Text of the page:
Britain has ordered the expulsion of an Israeli diplomat over the use of forged British passports in connection with the assassination of a senior commander of the militant Palestinian group, Hamas in Dubai in January.
British Foreign Secretary David Miliband made the announcement before members of parliament.
"I have asked that a member of the embassy of Israel be withdrawn from the UK as a result of this affair," he said.
The expulsion is part of the diplomatic fallout over 12 forged British passports used by suspected assassins of Hamas commander Mahmoud al Mabhouh in a hotel room in Dubai.
Dubai authorities accused Israel's Mossad spy agency of involvement. They identified over two dozen suspects of the alleged hit squad who they say came to Dubai with forged European and Australian passports. Israel has said there is no proof of Israeli involvement.
But David Miliband said that regarding the forged passports, investigations by Britain's Serious and Organized Crime Agency, SOCA, pointed the finger at Israel.
"SOCA came to the conclusion that the passports used were copied from genuine British passports when handed over for inspection to individuals linked to Israel either in Israel or in other countries. They found no link to any other country," he said.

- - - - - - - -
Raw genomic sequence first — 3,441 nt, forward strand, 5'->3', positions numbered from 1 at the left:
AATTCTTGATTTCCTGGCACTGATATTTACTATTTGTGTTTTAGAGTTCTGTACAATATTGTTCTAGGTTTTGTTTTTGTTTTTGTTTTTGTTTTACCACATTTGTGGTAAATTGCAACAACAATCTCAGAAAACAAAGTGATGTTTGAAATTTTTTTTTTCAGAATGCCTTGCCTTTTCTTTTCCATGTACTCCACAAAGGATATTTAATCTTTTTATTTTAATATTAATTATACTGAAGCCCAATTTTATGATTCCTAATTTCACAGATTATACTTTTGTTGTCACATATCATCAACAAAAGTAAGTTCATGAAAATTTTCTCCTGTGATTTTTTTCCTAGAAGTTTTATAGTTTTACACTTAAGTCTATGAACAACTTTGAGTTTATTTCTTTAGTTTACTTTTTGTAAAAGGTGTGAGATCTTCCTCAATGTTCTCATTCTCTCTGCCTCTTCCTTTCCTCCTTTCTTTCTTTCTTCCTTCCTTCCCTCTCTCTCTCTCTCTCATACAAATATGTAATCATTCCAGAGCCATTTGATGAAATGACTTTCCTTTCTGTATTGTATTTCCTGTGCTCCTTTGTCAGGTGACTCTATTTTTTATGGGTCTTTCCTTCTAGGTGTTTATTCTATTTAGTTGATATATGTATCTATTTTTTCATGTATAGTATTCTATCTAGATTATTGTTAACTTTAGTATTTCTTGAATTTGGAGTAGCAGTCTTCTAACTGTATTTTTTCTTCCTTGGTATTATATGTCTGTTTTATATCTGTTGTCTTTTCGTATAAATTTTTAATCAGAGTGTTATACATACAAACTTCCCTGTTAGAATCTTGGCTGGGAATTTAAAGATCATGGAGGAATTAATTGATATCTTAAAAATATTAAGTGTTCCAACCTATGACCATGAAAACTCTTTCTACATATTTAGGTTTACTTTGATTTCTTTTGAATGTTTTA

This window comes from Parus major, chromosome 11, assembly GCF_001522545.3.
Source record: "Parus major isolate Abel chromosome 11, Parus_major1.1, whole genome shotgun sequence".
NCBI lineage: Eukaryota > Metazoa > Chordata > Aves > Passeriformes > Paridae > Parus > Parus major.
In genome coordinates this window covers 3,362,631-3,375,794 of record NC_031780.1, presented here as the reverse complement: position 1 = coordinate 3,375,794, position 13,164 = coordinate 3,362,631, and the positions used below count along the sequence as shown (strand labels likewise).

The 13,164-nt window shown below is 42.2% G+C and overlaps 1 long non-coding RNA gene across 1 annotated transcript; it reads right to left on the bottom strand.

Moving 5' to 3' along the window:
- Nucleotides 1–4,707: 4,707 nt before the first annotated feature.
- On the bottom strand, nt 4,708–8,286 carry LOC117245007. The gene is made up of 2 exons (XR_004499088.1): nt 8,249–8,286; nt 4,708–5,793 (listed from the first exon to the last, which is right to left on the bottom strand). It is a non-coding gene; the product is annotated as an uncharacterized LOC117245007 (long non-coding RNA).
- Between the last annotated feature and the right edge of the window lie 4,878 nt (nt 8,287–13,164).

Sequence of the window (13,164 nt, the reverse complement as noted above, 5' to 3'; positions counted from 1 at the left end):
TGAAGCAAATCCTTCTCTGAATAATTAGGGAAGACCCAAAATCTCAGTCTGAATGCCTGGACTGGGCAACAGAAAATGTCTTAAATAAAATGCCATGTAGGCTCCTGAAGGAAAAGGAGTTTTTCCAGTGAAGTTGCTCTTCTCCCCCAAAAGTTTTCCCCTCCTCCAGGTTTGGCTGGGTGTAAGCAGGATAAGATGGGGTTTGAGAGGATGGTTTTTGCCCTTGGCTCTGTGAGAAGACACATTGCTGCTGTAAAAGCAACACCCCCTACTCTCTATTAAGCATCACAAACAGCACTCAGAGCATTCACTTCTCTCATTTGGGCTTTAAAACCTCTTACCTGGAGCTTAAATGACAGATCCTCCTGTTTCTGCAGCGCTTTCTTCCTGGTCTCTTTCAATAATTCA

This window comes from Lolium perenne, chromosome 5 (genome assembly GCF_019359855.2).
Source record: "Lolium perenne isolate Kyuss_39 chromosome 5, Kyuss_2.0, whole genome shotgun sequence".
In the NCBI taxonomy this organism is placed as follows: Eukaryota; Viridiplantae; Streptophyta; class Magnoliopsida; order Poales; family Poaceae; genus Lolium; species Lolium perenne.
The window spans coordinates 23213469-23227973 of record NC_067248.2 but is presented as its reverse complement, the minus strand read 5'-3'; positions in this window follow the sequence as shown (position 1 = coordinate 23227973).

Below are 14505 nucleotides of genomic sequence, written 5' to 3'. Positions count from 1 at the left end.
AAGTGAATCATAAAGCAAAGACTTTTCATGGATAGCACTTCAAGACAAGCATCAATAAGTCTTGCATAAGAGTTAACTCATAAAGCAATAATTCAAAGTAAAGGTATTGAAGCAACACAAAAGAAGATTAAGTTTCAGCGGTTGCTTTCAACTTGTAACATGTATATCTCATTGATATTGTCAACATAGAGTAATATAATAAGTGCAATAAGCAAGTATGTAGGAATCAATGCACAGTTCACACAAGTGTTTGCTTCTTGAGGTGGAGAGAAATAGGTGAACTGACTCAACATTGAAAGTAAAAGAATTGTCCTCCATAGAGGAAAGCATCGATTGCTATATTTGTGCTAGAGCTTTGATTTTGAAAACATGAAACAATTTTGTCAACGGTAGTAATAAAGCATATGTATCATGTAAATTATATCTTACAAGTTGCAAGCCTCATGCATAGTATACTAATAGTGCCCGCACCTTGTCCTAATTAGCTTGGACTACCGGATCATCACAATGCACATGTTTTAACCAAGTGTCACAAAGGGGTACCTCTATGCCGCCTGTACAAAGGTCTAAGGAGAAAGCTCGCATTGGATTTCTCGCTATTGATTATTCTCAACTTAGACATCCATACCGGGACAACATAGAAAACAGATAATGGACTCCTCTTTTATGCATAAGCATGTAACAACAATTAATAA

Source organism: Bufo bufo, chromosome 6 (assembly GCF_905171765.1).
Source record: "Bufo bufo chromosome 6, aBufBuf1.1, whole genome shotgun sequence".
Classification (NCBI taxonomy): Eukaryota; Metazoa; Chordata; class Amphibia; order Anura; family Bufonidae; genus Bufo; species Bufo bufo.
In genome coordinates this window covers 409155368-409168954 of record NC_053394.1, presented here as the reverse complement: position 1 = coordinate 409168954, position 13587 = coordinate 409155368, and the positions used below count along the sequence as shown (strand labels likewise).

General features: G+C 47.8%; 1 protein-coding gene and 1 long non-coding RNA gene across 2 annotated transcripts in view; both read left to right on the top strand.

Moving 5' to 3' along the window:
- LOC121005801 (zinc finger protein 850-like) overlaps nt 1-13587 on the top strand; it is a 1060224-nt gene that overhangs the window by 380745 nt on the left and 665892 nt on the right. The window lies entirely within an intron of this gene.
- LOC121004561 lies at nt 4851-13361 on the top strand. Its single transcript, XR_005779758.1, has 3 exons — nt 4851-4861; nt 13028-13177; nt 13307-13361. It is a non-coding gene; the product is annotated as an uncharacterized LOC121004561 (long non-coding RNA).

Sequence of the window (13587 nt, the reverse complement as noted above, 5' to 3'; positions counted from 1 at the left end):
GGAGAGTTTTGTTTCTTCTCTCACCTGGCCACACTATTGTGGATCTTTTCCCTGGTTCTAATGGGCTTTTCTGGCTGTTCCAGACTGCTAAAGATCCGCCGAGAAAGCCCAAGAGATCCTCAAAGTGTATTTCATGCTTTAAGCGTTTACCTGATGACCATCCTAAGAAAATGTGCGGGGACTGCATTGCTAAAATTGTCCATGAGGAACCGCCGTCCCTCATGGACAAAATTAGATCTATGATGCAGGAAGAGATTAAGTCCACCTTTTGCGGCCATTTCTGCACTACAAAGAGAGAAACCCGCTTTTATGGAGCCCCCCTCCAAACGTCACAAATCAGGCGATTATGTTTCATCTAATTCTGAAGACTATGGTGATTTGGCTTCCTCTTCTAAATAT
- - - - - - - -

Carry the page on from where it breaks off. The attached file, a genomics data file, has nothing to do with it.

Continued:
And, said Miliband, given the sophisticated nature of the operation and the high quality of the forgeries, the British government deems it highly likely that a state intelligence agency was involved.
"We have concluded there are compelling reasons to believe that Israel was responsible for the misuse of the British passports," he declared.
Miliband called Israel's actions "intolerable," and said he has handed a letter to Israel's foreign minister, seeking assurances this would never happen again.
Israel's ambassador to Britain, Ron Prosor expressed "disappointment" at the expulsion.
"The relationship between Israel and the United Kingdom is of mutual importance. Hence we are disappointed by the British government's decision," he said.
Diplomatic expulsions are a rare form of sanctions orchestrated to send a clear message. Miliband said the fact that a friendly country with close ties to Britain is at the heart of this case "adds insult to injury." Despite this, analysts have said the incident is not expected to have long-lasting damaging effects on relations between the two countries.